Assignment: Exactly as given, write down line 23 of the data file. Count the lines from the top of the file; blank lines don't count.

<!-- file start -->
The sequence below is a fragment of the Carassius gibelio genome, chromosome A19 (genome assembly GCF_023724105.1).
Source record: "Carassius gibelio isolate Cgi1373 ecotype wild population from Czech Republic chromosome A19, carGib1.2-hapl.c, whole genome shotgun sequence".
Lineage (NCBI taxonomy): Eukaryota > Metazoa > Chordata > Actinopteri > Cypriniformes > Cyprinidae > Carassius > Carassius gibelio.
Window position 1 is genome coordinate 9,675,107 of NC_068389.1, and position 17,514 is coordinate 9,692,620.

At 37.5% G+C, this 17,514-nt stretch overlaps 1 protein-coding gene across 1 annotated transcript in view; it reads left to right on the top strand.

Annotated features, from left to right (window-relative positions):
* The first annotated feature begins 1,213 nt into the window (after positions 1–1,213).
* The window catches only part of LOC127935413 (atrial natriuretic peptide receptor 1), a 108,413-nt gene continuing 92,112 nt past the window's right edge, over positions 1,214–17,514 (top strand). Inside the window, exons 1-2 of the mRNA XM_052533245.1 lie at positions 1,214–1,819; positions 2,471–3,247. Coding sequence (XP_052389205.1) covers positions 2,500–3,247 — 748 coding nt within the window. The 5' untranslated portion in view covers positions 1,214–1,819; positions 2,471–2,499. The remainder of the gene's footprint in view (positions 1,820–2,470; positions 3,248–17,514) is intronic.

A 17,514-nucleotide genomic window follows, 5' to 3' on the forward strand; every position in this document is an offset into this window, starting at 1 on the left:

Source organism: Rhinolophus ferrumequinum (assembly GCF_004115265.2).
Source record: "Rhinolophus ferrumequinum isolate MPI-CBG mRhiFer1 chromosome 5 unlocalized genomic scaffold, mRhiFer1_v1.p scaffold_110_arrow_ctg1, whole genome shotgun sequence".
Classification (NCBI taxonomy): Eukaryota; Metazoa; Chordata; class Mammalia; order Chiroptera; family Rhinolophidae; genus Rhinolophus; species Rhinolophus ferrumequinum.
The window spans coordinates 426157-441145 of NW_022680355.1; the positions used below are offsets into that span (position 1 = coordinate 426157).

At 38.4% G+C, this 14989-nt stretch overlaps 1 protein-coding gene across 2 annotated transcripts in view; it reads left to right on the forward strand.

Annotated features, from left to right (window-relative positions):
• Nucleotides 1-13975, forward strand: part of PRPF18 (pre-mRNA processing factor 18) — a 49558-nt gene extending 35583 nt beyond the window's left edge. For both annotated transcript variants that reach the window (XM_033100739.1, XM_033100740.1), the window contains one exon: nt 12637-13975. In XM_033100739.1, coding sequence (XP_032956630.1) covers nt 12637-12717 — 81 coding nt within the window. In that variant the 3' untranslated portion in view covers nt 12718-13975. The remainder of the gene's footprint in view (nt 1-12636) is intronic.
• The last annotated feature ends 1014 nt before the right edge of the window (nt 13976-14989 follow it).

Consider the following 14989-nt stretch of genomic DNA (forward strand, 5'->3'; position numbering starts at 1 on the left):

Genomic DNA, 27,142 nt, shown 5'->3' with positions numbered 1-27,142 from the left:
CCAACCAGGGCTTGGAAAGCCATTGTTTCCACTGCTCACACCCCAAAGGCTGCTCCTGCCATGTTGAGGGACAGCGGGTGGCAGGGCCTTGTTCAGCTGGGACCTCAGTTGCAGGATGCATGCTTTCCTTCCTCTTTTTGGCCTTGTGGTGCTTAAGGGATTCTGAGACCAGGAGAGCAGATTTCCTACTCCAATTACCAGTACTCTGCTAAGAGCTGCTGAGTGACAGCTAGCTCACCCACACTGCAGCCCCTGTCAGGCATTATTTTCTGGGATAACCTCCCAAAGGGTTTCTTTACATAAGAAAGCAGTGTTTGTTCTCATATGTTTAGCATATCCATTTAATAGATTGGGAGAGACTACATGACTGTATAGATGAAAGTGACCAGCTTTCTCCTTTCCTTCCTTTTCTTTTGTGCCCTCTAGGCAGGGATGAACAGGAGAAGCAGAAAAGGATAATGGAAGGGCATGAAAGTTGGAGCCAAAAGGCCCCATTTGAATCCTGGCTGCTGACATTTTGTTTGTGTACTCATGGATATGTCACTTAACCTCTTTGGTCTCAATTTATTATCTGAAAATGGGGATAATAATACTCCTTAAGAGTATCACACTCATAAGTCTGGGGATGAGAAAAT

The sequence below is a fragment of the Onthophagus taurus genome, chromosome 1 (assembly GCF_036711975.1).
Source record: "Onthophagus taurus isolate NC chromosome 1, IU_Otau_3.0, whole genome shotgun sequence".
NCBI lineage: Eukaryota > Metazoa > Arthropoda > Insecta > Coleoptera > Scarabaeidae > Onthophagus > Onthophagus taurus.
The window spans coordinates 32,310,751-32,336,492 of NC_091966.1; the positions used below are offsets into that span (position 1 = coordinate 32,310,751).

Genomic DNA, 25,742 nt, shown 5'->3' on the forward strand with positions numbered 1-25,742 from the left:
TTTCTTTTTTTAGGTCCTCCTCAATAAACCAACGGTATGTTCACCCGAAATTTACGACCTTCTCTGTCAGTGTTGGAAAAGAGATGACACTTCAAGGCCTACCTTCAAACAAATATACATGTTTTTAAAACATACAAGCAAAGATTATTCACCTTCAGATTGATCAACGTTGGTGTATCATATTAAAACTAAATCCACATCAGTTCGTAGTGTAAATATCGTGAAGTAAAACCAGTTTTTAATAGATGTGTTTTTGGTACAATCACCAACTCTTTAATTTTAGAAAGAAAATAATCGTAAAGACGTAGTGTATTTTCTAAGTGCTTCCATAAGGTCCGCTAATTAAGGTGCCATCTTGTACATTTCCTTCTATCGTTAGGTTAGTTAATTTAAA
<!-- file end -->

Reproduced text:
NCBI lineage: Eukaryota > Metazoa > Arthropoda > Insecta > Coleoptera > Scarabaeidae > Onthophagus > Onthophagus taurus.